6th Sunday of Easter-Cycle A-2017

FIRST READING              Acts of the Apostles 8:5-8, 14-17

Philip went down to the city of Samaria and proclaimed the Christ to them.  With one accord, the crowds paid attention to what was said by Philip when they heard it and saw the signs he was doing.  For unclean spirits, crying out in a loud voice, came out of many possessed people, and many paralyzed or crippled people were cured.  There was great joy in that city.  Now when the apostles in Jerusalem heard that Samaria had accepted the word of God, they sent them Peter and John, who went down and prayed for them, that they might receive the Holy Spirit, for it had not yet fallen upon any of them; they had only been baptized in the name of the Lord Jesus.  Then they laid hands on them and they received the Holy Spirit.

SECOND READING          1 Peter 3:15-18

Beloved:  Sanctify Christ as Lord in your hearts.  Always be ready to give an explanation to anyone who asks you for a reason for your hope, but do it with gentleness and reverence, keeping your conscience clear, so that, when you are maligned, those who defame your good conduct in Christ may themselves be put to shame.  For it is better to suffer for doing good, if that be the will of God, than for doing evil.  For Christ also suffered for sins once, the righteous for the sake of the unrighteous, that he might lead you to God.  Put to death in the flesh, he was brought to life in the Spirit.

GOSPEL                 John 14:15-21

Jesus said to his disciples:  “If you love me, you will keep my commandments.  And I will ask the Father, and he will give you another Advocate to be with you always, the Spirit of truth, whom the world cannot accept, because it neither sees nor knows him.  But you know him, because he remains with you, and will be in you.  I will not leave you orphans; I will come to you.  In a little while the world will no longer see me, but you will see me, because I live and you will live.  On that day you will realize that I am in my Father and you are in me and I in you.  Whoever has my commandments and observes them is the one who loves me.  And whoever loves me will be loved by my Father, and I will love him and reveal myself to him.”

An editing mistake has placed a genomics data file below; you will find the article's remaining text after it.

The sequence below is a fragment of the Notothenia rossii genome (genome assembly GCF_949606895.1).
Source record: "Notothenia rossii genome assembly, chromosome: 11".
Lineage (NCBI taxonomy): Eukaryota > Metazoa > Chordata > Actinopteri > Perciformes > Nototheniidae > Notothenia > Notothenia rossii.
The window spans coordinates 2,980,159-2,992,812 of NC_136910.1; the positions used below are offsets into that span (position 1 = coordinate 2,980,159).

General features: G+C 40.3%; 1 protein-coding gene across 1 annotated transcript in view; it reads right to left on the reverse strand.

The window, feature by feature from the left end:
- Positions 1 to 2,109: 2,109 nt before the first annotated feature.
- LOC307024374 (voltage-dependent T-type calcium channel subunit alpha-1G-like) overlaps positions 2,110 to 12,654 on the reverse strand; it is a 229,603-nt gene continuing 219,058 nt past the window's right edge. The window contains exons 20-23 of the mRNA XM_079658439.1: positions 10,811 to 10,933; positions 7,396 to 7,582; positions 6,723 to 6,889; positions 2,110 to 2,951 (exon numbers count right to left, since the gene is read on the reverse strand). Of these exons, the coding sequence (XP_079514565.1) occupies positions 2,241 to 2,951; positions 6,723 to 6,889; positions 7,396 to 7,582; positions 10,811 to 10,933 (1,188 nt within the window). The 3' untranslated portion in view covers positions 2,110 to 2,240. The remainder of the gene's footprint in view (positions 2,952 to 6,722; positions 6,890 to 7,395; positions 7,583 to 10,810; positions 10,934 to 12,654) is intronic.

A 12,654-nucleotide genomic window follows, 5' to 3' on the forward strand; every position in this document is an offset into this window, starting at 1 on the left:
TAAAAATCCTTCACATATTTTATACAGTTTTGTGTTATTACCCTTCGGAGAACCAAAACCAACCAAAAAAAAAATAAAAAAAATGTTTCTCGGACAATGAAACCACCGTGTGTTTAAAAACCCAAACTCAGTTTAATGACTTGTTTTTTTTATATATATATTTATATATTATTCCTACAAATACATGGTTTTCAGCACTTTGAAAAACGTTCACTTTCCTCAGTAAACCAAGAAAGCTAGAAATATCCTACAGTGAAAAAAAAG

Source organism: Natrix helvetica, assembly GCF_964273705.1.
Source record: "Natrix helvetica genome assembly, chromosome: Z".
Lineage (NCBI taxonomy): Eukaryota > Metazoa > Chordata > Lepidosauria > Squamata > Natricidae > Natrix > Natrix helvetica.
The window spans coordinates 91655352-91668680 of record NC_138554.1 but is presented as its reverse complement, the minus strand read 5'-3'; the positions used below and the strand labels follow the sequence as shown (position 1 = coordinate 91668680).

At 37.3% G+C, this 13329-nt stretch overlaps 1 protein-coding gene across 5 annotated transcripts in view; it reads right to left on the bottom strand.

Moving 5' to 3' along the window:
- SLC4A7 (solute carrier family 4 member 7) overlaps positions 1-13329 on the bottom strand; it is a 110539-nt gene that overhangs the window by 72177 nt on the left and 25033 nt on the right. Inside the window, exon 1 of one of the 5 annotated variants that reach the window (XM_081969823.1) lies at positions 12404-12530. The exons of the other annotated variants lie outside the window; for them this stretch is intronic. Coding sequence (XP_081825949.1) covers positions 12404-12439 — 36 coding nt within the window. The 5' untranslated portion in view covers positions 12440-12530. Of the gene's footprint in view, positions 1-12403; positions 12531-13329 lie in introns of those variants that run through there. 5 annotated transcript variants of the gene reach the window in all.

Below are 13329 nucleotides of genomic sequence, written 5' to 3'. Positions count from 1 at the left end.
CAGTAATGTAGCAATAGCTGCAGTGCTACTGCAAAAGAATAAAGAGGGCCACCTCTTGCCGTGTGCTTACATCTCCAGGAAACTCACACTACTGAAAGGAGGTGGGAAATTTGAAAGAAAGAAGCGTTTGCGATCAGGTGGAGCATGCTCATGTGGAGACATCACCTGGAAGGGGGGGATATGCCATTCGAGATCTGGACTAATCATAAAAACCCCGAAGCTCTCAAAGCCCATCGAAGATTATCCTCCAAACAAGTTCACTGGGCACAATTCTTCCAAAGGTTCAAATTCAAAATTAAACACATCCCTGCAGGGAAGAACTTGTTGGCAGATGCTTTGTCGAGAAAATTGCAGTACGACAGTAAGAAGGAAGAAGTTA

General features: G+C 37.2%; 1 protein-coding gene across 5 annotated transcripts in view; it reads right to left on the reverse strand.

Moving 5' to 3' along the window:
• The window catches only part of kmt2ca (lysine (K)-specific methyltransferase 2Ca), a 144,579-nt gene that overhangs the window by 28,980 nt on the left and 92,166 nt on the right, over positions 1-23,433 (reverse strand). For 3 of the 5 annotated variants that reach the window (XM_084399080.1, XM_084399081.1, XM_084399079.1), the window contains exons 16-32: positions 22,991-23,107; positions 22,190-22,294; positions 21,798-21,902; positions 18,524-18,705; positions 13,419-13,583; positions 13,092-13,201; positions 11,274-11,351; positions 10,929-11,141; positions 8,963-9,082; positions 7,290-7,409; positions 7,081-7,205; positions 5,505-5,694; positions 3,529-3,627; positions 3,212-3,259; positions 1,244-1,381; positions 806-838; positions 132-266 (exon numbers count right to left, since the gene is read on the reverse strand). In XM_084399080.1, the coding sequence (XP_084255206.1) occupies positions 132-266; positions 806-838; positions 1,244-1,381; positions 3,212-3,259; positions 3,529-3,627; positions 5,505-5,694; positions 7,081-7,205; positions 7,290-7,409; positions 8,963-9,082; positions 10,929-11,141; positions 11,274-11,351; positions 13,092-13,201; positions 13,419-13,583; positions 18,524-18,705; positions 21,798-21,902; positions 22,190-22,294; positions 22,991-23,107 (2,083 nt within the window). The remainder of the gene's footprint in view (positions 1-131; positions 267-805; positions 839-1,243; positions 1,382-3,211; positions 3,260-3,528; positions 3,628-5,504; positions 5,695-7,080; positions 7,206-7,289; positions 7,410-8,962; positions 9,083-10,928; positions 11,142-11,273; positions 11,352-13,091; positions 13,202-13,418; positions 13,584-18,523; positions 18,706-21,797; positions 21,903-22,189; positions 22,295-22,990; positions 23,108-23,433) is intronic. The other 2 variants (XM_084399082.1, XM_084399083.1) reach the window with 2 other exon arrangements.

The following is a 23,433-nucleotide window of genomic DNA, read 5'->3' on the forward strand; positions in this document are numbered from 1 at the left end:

My sisters and brothers in the Lord,

“Whoever has my commandments and observes them is the one who loves me.”  We modern people often do not like the idea of commandments!  We are so caught up in freedom that we resist any sense of having to do anything because it is commanded!  On the other hand, married couples know that they must listen to one another and that their response to one another is a sort of obedience to one another.  Yes, for sure, after listening and speaking and dialoging.  This is very similar to the process of our faith in relationship to the Lord Jesus.  If we truly love Him, then we must listen to Him, we must speak with Him.  And we, at times, must dialog with Him.  This is what it means to love Him and to observe His commandments.

Some might think that it is much easier to listen, speak and dialog with a living person right in front of me.  Yet we all know how difficult it is to have any kind of deep relationship with another person.  We humans guard our own territory, our own ideas, our ways of thinking and everything that is personal!  Marriage has become more and more difficult.  So also has a consecrated religious life in a community.

To love another person always means that we must sacrifice ourselves for the good of the other person.  One of the great definitions of love is that ability to choose the good of the other person and give up our own good for the sake of the other person.  That definition sounds easy until we try to live it!

The Acts of the Apostles today, in our first reading, speaks about the people of Samaria receiving faith in the Lord Jesus.  These first moments of faith are incredible and give an enormous energy to a new Church.  In time, just as we also hear in the Acts of the Apostles, our humanity reasserts itself and we Christians must learn to life with conflicts, differences and even rejection.  The only way to overcome the negativities of community life is for each of us, personally, to commit our lives to the Lord and to strive to make our personal decisions based on our faith and not on our feelings, emotions or even thinking.

The second reading, from the First Letter of Peter, reminds us, in Jesus, that we must be put to death in the flesh and live in the Spirit.  This is the path of the Lord Jesus and it must be our path.  It sounds awful and perhaps even frightening—on the other hand, there is an incredible joy in walking in His ways and not in our own.  Sure, to follow Jesus will lead us on a path of suffering.  We cannot expect to live differently than our Lord.  Resurrection only comes through suffering and death.

Let us embrace the path of the Lord, let us walk with him, let us keep His commandments:  love God and love others.  Alleluia!

Your brother in the Lord,

Abbot Philip